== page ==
Fannie Mae: We expect 2017 to go out with a bang

GDP to come in at 2.5% for the year

This year is almost over, and it will end on a cheerful note, or so says the December 2017 Economic and Housing Outlook from Fannie Mae.

The company increased its 2017 economic growth forecast one-tenth from its previous forecast to 2.5% due to the government’s upgraded third quarter gross domestic product growth estimate and an expected solid fourth quarter finish, according to the report from Fannie Mae’s Economic and Strategic Research Group.

“The economy appears poised to finish 2017 on a cheerful note as fundamentals increasingly align with strong business and consumer sentiment,” Fannie Mae Chief Economist Doug Duncan said. “Domestic demand is building momentum, job growth is solid and broad-based and consumer spending looks likely to strengthen.”

Consumer demand and investment spending growth are expected to pick up in the current quarter, offset partly by slowing inventory investment and the first drag from trade in a year, according to the report. And business equipment investment grew at its fastest pace in three years during the third quarter, hastened in part by a flurry of deregulation activity, a declining dollar and strengthening economic growth abroad.

With tax legislation potentially passing by year end, the ESR Group sees upside risk to growth but will need to review the final bill before assessing the impact. Absent tax reform, 2018 GDP growth is expected to decelerate to 2.1%.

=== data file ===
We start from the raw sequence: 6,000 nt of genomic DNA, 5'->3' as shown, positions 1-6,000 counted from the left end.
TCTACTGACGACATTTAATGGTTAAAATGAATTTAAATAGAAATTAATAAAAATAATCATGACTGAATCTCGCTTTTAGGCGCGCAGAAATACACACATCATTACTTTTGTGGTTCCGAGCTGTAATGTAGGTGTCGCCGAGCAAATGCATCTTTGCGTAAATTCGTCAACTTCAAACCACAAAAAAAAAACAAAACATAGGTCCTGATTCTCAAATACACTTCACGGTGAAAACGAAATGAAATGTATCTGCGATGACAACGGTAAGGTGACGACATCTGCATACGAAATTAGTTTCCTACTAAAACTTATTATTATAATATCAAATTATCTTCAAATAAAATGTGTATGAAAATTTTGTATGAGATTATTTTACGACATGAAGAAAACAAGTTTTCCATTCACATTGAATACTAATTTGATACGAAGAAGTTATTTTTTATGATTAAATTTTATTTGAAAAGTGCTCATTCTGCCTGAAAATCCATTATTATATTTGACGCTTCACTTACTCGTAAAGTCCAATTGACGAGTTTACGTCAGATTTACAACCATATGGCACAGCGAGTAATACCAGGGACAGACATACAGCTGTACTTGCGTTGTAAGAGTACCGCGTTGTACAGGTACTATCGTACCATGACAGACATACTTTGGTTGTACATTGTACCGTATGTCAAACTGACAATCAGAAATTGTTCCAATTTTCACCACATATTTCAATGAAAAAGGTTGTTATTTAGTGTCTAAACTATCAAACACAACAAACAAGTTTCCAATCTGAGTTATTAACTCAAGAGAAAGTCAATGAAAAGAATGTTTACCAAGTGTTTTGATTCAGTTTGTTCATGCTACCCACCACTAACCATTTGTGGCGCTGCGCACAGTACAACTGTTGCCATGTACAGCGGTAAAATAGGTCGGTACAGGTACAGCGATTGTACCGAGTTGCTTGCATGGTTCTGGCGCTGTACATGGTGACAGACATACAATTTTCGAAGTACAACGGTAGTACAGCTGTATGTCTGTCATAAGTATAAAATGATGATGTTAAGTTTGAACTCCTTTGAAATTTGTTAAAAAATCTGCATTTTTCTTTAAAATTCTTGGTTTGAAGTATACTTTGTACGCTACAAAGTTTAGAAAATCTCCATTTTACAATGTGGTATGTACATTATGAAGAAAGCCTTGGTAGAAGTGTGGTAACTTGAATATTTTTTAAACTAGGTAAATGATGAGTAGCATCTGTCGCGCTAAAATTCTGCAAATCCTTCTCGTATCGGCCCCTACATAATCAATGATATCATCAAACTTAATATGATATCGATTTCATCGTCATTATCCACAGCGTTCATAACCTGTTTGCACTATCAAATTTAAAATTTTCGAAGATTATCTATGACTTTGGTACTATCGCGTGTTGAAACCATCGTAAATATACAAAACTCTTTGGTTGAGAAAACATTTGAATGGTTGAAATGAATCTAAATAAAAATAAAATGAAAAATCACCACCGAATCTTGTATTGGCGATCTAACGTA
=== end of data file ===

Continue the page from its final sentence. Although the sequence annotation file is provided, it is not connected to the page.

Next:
“If enacted, tax reform should be a net positive for GDP growth next year, which we currently have pegged at a modest 2.1% in the absence of tax law changes,” Duncan said.

Consumer demand is expected to continue to sustain near-term growth as a strong labor market and surging stock and house prices helped push household net worth to a 70-plus-year high, the report indicated.

On the heels of the Federal Open Market Committee’s recent decision to raise interest rates for the third time in 2017, the ESR Group predicts two additional hikes in 2018, with further tightening possible based on the potential impact of tax reform on the labor market and inflation.

“As expected, the Fed raised rates once more last week and, barring inflationary pressure, is expected to tighten two more times in 2018,” Duncan said. “Finally, the housing market continues its upward grind, as it struggles to balance strong demand and house price appreciation with inventory shortages and affordability concerns.”

But this prediction is much lower than other experts and even the Federal Reserve itself. Experts explained they expect the Fed to change its forecast from three to four rate hikes in 2018.

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